Inviting the entire board to follow the leadership of city and state officials, Alarcon also states, “on June 6, the Hayward city council declared Hayward a sanctuary City.

Gun Regulations

Several things happen following tragedies like the October 1 Las Vegas shooting. People mourn and grieve. Some express their pain, others their frustration. Politicians show their compassion for the victims, flags are lowered, moments of silence are taken, and discussions of gun control begin.

“There are a myriad of reasons why, as a society, we now regularly suffer from the malady of mass shootings. Much of it has to do with the degradation of moral values in our society,” says Yih Chau Chang, the Press Secretary for The Responsible Citizens of California.

A surge of gun control and gun ban discussions flood the news after tragic moments in our country like this. The reasoning makes sense. Guns were used to kill and injure many people. Roughly 33,000 gun deaths occur every year in America, according to the CDC. Two-thirds are due to suicide. The second largest bracket is young men from ages 15 to 34, killed in homicides. They are often gang members, or victims of other street violence. The next striking number is the 1,700 women murdered per year, usually resulting from domestic violence. A small number of all deaths by guns come from mass shootings like that in Las Vegas.

“The more guns we have floating on the market, the greater the danger becomes and the greater the perception that we need more guns. It is a negative feedback loop of fear increasing fear. This also provides justification for the militarization of our police force which in turn disconnects them from the communities they aim to serve,” says counselor and instructor, Juztino Panella.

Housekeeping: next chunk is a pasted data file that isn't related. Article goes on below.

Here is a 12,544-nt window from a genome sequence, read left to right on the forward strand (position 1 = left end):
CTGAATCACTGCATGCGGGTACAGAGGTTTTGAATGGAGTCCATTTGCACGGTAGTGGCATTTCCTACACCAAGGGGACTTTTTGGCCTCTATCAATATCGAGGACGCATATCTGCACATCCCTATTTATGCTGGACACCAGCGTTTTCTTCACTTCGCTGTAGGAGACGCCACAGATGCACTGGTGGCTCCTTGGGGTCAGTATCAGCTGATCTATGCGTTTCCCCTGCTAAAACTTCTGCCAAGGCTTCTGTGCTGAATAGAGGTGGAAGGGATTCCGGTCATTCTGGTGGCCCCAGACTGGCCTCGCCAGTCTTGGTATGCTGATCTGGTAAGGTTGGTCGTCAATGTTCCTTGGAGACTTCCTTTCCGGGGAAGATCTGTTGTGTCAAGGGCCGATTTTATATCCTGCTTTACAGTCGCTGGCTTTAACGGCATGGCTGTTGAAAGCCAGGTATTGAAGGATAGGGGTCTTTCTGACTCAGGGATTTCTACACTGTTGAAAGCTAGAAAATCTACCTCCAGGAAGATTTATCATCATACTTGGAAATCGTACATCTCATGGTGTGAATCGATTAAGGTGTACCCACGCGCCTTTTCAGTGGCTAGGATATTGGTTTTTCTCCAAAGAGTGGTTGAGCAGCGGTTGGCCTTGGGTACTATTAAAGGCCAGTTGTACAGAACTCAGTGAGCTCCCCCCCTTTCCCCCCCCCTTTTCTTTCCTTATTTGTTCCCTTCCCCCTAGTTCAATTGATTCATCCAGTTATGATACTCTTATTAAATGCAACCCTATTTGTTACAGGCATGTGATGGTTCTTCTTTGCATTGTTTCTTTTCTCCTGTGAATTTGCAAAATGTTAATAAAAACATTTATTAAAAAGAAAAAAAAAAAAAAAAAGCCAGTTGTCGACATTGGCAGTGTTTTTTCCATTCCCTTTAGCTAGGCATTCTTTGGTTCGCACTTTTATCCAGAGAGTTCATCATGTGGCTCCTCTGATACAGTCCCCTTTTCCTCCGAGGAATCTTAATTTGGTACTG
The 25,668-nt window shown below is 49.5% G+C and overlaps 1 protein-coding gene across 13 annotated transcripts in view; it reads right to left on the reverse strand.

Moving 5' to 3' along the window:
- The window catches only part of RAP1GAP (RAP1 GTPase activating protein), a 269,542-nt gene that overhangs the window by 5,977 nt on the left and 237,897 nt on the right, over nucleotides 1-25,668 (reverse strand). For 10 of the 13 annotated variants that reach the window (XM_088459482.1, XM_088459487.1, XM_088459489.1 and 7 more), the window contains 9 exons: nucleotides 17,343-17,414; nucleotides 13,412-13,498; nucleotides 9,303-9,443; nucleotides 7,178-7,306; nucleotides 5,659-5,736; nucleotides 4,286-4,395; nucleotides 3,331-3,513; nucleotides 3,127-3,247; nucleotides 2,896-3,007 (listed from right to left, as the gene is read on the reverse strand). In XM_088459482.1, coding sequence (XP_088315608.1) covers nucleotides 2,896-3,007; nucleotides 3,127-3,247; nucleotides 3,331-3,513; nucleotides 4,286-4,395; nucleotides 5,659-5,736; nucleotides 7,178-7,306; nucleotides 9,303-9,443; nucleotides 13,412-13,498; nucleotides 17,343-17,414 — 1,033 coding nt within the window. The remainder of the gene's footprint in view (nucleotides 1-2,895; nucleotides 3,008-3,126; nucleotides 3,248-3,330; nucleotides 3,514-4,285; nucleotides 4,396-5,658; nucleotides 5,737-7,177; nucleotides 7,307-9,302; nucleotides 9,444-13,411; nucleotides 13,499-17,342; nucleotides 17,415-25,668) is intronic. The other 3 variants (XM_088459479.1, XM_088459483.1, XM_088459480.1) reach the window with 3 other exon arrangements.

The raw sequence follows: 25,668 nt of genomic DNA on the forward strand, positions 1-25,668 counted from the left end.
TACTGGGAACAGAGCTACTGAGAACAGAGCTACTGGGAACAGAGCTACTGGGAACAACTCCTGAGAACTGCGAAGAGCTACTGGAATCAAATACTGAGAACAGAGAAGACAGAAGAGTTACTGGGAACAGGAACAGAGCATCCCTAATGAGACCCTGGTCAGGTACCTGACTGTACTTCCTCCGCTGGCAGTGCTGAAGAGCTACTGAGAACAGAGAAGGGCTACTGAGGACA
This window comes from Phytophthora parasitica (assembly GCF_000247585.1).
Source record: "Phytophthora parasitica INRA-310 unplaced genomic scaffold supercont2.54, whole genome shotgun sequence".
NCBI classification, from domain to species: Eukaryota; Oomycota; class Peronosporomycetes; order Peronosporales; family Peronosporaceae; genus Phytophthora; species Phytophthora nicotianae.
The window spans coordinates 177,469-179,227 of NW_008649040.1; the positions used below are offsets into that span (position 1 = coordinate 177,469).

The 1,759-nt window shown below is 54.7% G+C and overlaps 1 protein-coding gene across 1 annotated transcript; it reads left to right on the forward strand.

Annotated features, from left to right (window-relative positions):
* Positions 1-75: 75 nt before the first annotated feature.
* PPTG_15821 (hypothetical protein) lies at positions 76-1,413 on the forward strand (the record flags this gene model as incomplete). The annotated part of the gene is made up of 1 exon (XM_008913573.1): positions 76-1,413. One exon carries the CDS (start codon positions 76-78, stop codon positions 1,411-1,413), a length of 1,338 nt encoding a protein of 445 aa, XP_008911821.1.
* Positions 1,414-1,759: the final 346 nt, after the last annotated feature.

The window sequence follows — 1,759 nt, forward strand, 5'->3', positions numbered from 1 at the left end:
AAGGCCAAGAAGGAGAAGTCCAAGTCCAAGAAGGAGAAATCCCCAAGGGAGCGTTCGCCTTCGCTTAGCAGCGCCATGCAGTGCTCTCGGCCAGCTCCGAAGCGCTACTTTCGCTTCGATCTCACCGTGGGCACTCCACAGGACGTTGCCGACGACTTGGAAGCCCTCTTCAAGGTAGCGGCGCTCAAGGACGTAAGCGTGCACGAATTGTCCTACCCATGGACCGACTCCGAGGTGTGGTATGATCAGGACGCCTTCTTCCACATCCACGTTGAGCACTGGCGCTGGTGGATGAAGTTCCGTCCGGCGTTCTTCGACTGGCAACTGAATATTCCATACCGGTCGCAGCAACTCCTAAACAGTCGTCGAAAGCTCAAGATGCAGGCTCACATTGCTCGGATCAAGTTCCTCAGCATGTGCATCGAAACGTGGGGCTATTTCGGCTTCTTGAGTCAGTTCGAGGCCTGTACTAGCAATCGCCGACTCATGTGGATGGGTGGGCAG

Large, sweeping gun regulation and bans do not address the expanded issue of gun-related deaths. It inhibits our ability to protect ourselves from threats, any and all, foreign and domestic. “The 2nd Amendment is the one basic, fundamental, and enumerated civil right that guarantees all of the others listed in the Bill of Rights, without it, the government would have a monopoly on violence and tyranny would become the eventual and ultimate result,” says Chang.

Murder is tragic, and gun deaths naturally strike fear in everyone. If we as a society, as a nation are intent on dramatically reducing the number of gun-related deaths, we need to target the larger issue. The Boston Gun Project and Operation Ceasefire of the early 90s targeted high-risk youth with chronic criminal offense. They targeted and prioritized a specific group with high-risk numbers. Police teamed with “youth workers, probation and parole officers, and clergy offered gang members services and other kinds of help.” Mentoring and guidance were offered, a moral value which our society doesn’t seem to prioritize.

Speaking on potential long-term solutions, Panella says there must be, “people working in communities to build networks of solidarity. The culture of fear comes whether we have weapons, or don’t have weapons. We need to change the culture of fear. That’s what needs to happen.”


During the Sept. 18 Student Senate meeting, representative council members affirmed their dedication to the student body, and solidarity with all students as updated research information on DACA was described in preparation for their panel discussion at the following afternoon’s town hall.

Puente Project Counselor, Sandra Genera, said, “ Wow! Thank you very much, representatives. It’s been very nice to see your leadership grow here at Chabot, and to know how prepared you are by coming and presenting during the Chabot Town Hall.”

Sept. 19 was this school year’s first Student Senate sponsored Town Hall. In a notice to the entire campus via email, SSCC President Zaheer Ebtikar emphasized that the focus for this town hall would be Chabot’s response to the DACA program announcement, updates on SSCC projects, resources and information available on campus, and getting input from the students on current issues.